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Sleep and Irritable Bowel Syndrome

0 3 years ago

IBS symptoms, such as abdominal pain and diarrhoea, can interrupt sleep patterns and consequently cause issues sleeping.

Sleep and IBS

There is little research on the link between sleep trouble and the gastrointestinal (GI) system. However, IBS has been linked with lower sleep quality, reduced light sleep, and significant sleep disturbance.

One study reports that IBS did not show any differences in areas such as total sleep time, the time it takes to fall asleep, or the amount of sleep in each stage. However, reported sleep trouble was more common in the IBS group. Additionally, a study that compared IBS patients to those without IBS showed that self-reported sleep trouble can be an indicator of “next-day” abdominal pain, anxiety and tiredness.

Other conditions affecting sleep quality and IBS symptoms

Sleep Apnea is a sleep disorder that affects roughly 20% of the population. Sleep apnea can interrupt sleeping patterns and lessen the quality of sleep. Common symptoms include snoring, witnessing temporary episodes of not breathing at night, and waking up with a dry mouth. Researchers found that people with sleep apnea were more likely to have IBS than patients without sleep apnea. However, increasing severity of sleep apnea was not linked with IBS. These findings show the importance of following a treatment plan for diagnosed sleep apnea, and discussing symptoms with your healthcare provider to determine if testing for sleep apnea is necessary.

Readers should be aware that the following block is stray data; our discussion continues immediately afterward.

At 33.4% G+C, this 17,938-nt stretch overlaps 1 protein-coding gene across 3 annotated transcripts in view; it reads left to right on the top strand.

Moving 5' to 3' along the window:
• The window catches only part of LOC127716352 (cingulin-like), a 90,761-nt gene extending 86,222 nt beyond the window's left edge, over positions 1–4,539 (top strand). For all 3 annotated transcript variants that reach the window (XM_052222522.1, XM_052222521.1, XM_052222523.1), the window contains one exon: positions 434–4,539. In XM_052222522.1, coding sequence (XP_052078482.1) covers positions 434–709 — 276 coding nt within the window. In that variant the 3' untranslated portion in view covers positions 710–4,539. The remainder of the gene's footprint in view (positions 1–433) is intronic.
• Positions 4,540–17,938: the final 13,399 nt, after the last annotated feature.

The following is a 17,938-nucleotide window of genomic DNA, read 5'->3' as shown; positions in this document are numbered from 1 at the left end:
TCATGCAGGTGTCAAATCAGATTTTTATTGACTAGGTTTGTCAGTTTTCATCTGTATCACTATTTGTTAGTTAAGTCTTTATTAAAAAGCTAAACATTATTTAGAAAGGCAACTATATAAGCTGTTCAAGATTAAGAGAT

Mood disorders are commonly linked with IBS. Sleep trouble is a classic feature of psychiatric and mood disorders and likely play an important role in the link between sleep disturbance and IBS. Psychiatric include treatment and or conditions relating to the mind, behaviours and emotions. It is important to recognize uncontrolled psychiatric symptoms (nervousness, inability to focus, changes in mood, appetite, sleep) and discuss them with your healthcare provider.

Melatonin is a hormone produced by the brain that helps prompt sleep. A study looked at the effect of IBS patients taking melatonin supplements. This study showed that 3 mg of melatonin before bed decreased abdominal pain, but did not seem to improve sleep trouble. Another study found higher levels of melatonin in patients eating or drinking a probiotic. This research suggests that probiotics can alter the creation of melatonin through changes in gut bacteria. This can affect sleep and IBS symptoms. It is stressed that additional studies are needed as this is very early work. However, this will hopefully encourage further investigation into the link between IBS, the gut microbiome, and sleep

Tips to improve sleep:

  1. Limit daytime naps to 30 minutes
  2. Avoid stimulants such as caffeine and nicotine close to bedtime.
  3. Exercise for at least 20 minutes per day- avoid activity in the few hours before bedtime.
  4. Get exposure to natural light during the day and darkness at night
  5. Optimize your sleep area by including comfortable bedding, “white noise”, blackout curtains, and avoid the use of electronic devices.
  6. If snoring or apnea (temporarily stop breathing) are witnessed, seek medical advice for further evaluation.
  7. Discuss sleep concerns with a healthcare provider including difficulty falling asleep or staying asleep.
  8. Discuss uncontrolled mood symptoms with your healthcare provider.

Unfortunately, it is safe to say that the average healthcare provider does not necessarily ask about sleep disturbance in patients with functional bowel disorders, and patients may not mention them to their treating healthcare provider.

Be sure to let your healthcare provider know if your IBS symptoms are disturbing your sleep. Treatment for sleep disturbance will likely improve your overall quality of life.


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